Tom Groeschen writes a pretty nice piece in today’s Enquirer on Aaron Harang:

Aaron Harang helped carry the Reds through some lean years, but the former staff ace is uncertain if he will be on Cincinnati’s first playoff roster in 15 seasons.

Harang has made only two relief appearances since Sept. 6, which was his last start before being removed from the rotation.


Harang joined the Reds via trade from Oakland on July 30, 2003. As a full-time starter, Harang went a combined 25-25 for the Reds from 2003-2005. He flourished in 2006, when he led the National League in wins (16) and strikeouts (216). Harang won 16 games again in 2007 and struck out 218 that year.

After going a combined 32-17 in 2006-07, Harang since is 18-38.

His decline can be traced to several factors. To some, he has not been the same since a four-inning relief stint – on two days’ rest – in an 18-inning game against San Diego in May 2008.

He once kept hitters guessing with a sneaky-fast fastball, a slider that hitters chased out of the strike zone, and curves and changeups that he consistently threw for strikes.

More recently, according to Price and Harang, his pitches have tended to stay more “up in the zone” and his breaking stuff has been flatter. Harang has been trying to work on following through and driving the ball toward the plate, as he did in his best years.

Harang, 32, is in the last year of his contract with Cincinnati. The Reds are not expected to bring him back, given the price tag ($12.75 million) for next year. The club has a $2 million buyout.

Through it all, Harang has maintained his poise and even-keel demeanor.

I don’t think there is any chance of Aaron Harang being on the post-season roster and I think he understands that, but yet, while understandable and correct, it’s kind of sad.

Aaron is basically in the same boat as a couple of other past Reds pitchers, guys that were very effective, even great, major league pitchers on bad teams.

The two that immediately come to mind for me are Jim Maloney and Mario Soto.

Jim Maloney was a stud. Look him up on Baseball Reference and when you see them comparing him to guys named Koufax, Gibson, Carlton, and Clemons…that’s some pretty good company. Maloney had a 12 year career, including a 6 year stretch where his lowest ERA+ was 116 and he threw a total of 2/3 of an inning in the ’61 WS. Blew his Achilles tendon out in the ’70 season and that was that. Done at age 30. Imagine him pitching for the Big Red Machine? Wouldn’t you have liked to see him in the ’70 World Series against Palmer, Cueller, or McNally?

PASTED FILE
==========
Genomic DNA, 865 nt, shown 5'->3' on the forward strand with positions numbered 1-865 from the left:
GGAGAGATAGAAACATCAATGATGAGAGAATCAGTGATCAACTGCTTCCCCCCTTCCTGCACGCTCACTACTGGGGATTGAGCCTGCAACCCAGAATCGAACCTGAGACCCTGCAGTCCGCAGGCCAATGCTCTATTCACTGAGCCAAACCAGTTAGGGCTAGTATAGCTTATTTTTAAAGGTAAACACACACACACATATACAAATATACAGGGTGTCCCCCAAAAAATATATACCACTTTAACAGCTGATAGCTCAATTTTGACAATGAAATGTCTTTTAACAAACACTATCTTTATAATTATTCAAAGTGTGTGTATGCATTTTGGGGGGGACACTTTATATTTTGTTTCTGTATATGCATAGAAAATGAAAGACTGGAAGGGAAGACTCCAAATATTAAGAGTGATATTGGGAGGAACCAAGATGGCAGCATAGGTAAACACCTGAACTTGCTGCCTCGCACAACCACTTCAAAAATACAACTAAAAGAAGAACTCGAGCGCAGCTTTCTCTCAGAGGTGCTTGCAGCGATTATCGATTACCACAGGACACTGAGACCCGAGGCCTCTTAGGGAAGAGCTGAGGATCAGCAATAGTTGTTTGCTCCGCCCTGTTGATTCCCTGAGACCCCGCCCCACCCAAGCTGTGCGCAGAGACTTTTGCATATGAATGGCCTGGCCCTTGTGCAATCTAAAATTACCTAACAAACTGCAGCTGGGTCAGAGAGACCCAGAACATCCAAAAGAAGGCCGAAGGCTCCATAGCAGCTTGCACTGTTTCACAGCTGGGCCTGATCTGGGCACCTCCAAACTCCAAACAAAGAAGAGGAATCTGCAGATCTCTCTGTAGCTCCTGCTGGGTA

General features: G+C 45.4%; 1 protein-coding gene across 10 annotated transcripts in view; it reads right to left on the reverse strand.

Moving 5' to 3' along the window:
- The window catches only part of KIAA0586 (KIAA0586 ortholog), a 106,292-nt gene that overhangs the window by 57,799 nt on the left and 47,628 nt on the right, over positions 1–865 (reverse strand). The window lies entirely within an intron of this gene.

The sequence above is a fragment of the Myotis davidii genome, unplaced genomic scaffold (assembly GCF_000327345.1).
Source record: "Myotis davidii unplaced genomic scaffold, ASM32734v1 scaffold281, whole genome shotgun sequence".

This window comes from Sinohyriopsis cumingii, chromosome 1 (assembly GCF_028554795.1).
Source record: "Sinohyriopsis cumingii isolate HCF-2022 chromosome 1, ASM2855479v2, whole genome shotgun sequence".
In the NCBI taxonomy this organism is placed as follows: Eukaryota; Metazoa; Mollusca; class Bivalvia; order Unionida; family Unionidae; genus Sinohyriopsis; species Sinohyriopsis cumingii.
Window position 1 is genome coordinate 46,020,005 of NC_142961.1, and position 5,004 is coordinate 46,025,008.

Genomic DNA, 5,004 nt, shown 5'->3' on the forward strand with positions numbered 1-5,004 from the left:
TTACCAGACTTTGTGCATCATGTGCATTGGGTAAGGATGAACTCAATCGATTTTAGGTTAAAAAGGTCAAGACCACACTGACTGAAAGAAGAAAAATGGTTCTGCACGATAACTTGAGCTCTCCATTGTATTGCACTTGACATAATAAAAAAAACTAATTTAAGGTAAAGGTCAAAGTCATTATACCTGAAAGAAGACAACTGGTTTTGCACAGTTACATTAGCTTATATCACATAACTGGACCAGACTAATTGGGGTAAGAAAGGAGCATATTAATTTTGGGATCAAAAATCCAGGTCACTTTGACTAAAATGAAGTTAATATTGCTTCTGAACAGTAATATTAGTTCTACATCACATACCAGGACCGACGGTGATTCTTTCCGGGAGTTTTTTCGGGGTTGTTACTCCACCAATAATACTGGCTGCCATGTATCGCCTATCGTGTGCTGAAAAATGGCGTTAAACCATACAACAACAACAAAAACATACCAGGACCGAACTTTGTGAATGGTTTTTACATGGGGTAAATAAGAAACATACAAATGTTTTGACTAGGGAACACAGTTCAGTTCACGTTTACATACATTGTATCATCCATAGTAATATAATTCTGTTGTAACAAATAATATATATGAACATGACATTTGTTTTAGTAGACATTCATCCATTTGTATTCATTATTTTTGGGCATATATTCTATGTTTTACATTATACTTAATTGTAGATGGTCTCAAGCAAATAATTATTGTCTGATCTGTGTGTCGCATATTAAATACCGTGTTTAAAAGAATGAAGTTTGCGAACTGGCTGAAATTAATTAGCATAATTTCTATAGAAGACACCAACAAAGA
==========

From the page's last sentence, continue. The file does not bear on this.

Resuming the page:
Mario Soto was another Reds pitcher who came along at the wrong time. Between ’80-’85, he had more strikeouts than anyone in baseball, more than Nolan Ryan. He was one of the best pitchers in baseball on one of the worst teams. He won 14 games on a team that only won 61. He threw a total of 2 innings in the ’79 NLCS. He was done at age 31, in 1988.

So, as we start the postseason shortly, let’s think about Aaron Harang and the good years he had for the Reds. Let’s also remember guys like Jim Maloney and Mario Soto, who carried the water on some teams that didn’t make the post season.

4 Responses

  1. Matt

    Notice Soto is still around making a fairly important impact with the organization. Also, notice Tom Groeschen hinted the Reds won’t keep Harang as a starting pitcher for next year, but he didn’t suggest Harang be left off the post-season roster this year. Finally, I think I could single out at least a couple players in the lineup from last night and make a good case for keeping Aaron Harang around for the post-season.

  2. Jeff

    I really did enjoy watching the big guy pitch. I cried for some Cy Young love back in 07′. Harang has been a true professional, i’ve appreciated his time in Cincy. You will be missed Mr. Harang, thanks for the good times! 😀

  3. Matt

    I still can’t figure out how putting A.H. in the bullpen for the post-season is a bad decision, if not primarily for having another “coach” around. Will Jordan Smith or Carlos Fisher really be missed in the playoffs? This is not about nostalgia and/or feeling sad for Aaron, as most people believe. Harang is a bit broke down and won’t fully recover to the condition he once was in, that’s a fact. But take away the injuries of this year and he’s essentially neck and neck with Arroyo in terms of career stats. Granted this decline began two years ago, but you cannot tell me he’s less valuable to the Reds than Smith or Fisher. Even at 85% he’s an asset to that young pitching staff in a chaotic post-season environment.